incubate incubate  /ˈɪnkjə ˌbeɪt/


  1. (v) grow under conditions that promote development
  2. (v) sit on (eggs)


Derived Word(s)


  1. He wanted to build a website that would incubate new television shows better than the networks.
  2. Locker rooms can incubate the bug.
  3. Outbreaks incubate among children in schools, then spread to the community when those kids go home.


  • Frogs discovered by Darwin are in steep decline

    By Megan GannonLiveScienceSome of nature's most fascinating fathers may be at risk of extinction.Male Darwin's frogs swallow their offspring in the tadpole stage, incubate their young in their vocal sacs, and eventually spit out fully developed froglets. Along with seahorses, the frogs are thought to be the only known living vertebrates in which dads take on baby-carrying duties with special ...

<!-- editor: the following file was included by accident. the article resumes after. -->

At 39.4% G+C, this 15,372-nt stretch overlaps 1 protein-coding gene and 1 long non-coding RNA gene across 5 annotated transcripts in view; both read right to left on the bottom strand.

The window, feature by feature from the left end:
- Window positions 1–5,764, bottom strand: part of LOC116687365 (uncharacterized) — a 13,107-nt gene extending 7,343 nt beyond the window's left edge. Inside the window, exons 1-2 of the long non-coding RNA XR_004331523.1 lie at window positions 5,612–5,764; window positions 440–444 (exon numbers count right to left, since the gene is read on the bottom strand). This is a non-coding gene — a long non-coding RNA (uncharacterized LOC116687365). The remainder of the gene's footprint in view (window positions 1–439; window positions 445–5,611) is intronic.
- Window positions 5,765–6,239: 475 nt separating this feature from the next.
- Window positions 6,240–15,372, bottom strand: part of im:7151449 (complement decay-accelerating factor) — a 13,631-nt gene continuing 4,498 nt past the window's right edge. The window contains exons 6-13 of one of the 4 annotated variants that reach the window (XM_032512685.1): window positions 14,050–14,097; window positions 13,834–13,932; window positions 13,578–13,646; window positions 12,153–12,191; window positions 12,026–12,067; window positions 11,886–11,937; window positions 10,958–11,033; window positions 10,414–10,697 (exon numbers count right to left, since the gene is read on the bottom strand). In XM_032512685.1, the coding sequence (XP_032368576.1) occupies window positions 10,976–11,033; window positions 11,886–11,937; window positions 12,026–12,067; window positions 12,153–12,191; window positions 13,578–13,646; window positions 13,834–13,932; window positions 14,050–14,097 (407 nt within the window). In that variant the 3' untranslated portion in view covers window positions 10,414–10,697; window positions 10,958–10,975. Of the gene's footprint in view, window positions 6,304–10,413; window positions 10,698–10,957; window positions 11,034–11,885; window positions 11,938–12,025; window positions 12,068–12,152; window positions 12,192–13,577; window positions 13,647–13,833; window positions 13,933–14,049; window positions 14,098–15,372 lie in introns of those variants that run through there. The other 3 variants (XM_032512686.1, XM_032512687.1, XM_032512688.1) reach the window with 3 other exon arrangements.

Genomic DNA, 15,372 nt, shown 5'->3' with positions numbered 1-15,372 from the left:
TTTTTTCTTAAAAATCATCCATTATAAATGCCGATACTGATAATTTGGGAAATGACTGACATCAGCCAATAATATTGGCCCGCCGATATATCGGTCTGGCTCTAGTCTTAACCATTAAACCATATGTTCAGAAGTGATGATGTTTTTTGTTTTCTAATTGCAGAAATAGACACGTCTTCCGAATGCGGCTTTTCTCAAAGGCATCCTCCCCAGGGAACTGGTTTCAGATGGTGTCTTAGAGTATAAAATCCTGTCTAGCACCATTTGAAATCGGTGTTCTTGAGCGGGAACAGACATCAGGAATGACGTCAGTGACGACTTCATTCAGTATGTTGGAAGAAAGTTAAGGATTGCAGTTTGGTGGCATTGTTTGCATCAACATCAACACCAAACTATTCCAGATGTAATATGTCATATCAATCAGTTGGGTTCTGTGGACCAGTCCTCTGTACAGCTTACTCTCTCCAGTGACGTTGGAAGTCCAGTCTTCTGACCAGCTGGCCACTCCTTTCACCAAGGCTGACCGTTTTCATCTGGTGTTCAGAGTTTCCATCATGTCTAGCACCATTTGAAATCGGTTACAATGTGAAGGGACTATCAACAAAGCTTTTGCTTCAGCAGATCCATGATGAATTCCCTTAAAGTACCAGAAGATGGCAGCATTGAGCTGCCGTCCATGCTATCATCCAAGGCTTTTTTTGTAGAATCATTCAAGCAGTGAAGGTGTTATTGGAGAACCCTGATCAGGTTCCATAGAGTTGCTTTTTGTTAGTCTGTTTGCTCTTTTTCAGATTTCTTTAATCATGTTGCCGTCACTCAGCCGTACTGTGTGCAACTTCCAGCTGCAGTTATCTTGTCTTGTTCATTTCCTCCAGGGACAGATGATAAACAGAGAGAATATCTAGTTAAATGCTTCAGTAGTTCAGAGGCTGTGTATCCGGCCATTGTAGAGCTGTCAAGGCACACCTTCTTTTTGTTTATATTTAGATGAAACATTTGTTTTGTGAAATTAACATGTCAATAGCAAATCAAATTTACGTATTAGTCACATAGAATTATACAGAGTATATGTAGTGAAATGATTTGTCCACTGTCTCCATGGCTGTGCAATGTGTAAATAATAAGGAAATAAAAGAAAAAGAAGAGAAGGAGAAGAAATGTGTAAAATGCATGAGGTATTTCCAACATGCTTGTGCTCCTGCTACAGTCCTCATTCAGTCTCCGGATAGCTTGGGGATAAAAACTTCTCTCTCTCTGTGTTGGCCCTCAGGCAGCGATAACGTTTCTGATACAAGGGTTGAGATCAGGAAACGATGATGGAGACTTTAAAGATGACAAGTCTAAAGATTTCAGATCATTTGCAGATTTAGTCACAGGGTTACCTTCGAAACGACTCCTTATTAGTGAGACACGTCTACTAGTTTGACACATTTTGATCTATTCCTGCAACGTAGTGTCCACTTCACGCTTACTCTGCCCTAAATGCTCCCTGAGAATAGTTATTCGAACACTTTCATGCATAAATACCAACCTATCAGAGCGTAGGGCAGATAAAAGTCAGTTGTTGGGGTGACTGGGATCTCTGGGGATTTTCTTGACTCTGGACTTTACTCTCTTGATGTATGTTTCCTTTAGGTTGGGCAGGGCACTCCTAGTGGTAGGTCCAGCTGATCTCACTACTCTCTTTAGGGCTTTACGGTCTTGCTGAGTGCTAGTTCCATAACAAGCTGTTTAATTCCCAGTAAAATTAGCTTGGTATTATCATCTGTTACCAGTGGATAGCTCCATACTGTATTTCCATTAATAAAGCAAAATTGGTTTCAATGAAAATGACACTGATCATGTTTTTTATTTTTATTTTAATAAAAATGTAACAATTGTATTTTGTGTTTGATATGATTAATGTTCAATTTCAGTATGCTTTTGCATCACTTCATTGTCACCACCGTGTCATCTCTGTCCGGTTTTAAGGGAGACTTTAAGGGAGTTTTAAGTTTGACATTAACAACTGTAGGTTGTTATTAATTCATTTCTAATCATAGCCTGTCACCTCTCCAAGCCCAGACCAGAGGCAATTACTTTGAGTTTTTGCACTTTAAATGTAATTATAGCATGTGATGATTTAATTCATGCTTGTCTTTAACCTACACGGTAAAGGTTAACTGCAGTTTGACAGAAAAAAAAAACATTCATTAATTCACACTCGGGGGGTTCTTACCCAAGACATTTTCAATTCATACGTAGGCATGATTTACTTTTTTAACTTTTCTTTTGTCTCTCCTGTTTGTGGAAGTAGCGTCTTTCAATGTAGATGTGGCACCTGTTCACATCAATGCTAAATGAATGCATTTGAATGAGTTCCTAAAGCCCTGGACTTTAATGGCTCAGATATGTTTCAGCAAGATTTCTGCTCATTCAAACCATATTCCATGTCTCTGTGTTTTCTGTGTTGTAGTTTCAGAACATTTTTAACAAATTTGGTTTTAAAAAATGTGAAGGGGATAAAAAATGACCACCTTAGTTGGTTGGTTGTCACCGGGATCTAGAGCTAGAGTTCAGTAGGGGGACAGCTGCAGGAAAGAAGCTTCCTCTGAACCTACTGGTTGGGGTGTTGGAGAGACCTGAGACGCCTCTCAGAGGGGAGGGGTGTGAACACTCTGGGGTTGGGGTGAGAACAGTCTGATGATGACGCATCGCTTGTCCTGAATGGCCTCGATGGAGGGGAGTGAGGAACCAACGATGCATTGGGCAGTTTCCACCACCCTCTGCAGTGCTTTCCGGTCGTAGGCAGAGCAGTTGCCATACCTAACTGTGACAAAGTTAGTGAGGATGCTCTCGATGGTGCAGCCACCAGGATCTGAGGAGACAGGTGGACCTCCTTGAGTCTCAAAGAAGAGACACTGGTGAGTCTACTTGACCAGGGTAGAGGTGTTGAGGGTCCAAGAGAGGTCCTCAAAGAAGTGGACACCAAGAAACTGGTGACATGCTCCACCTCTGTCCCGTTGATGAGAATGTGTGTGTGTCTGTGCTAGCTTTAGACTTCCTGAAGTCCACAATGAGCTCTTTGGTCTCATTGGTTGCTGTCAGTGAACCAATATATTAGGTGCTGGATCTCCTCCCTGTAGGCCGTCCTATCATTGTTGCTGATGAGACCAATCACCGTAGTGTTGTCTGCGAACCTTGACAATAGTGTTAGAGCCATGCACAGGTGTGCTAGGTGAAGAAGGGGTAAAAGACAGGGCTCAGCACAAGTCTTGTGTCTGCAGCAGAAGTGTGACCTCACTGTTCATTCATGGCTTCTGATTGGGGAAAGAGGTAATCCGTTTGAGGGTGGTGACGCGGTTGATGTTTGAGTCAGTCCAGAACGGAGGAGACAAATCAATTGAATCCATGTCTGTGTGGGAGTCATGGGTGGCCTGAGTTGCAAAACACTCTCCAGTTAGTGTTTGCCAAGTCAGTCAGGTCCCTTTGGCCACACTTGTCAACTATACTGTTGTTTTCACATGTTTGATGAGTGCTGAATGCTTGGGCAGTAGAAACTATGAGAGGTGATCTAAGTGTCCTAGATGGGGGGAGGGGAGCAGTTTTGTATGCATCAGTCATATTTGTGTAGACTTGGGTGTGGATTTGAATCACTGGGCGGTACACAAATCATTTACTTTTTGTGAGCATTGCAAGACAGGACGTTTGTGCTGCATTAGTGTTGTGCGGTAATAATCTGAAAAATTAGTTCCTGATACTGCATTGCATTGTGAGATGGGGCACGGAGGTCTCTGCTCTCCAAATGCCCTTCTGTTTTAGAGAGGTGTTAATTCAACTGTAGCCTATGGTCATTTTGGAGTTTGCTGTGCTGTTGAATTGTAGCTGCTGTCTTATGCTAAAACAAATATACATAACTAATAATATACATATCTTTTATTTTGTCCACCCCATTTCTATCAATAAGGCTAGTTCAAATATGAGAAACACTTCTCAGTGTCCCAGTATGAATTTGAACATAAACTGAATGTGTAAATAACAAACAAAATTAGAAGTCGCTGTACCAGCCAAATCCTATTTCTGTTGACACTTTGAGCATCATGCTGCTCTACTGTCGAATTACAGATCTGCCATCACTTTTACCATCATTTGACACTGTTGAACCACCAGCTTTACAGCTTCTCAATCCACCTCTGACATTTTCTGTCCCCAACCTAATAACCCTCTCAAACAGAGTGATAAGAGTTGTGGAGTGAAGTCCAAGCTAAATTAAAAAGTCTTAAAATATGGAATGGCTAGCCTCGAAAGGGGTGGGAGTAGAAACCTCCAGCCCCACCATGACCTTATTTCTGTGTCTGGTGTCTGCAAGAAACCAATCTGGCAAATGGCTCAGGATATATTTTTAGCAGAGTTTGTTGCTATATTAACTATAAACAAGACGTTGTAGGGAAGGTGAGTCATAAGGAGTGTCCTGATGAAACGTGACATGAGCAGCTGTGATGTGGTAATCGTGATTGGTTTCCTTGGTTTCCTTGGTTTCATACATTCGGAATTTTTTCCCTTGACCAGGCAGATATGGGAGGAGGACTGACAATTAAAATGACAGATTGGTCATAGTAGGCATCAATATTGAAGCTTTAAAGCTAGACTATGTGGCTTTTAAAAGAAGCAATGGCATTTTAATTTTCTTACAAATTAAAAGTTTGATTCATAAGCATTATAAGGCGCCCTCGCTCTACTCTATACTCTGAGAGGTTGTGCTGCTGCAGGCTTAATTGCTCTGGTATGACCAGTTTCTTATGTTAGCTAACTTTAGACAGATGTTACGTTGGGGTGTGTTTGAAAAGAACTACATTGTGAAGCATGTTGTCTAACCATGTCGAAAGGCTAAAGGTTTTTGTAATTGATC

on June 15, 2013     Source: NBC NEWS


  1. Jim Jagielski, chairman of the ASF, said in a statement, "sponsoring the ASF helps us grow existing projects, incubate new initiatives, promote community development, host user events, expand our outreach, and provide the infrastructure that keeps...
    on Jan 12, 2010 By: Jim Jagielski Source: San Francisco Chronicle

  2. "I think it's sort of the logic by which Time magazine gave birth to Sports Illustrated and People, and it's the idea that you can incubate a magazine within another magazine," said Weisberg, who was editor of Slate magazine before being named...
    on Jun 4, 2008 By: Jacob Weisberg Source: Reuters

  3. "We're sorry to see Clif Bar go," said Mayor Tom Bates. "We tried hard to keep them. But it seems to be Berkeley's role in life to incubate small companies and see them grow and then move elsewhere."
    on Aug 8, 2006 By: Tom Bates Source: San Francisco Chronicle

Word of the Day
engender engender
/ɛn ˈdʒɛn dər /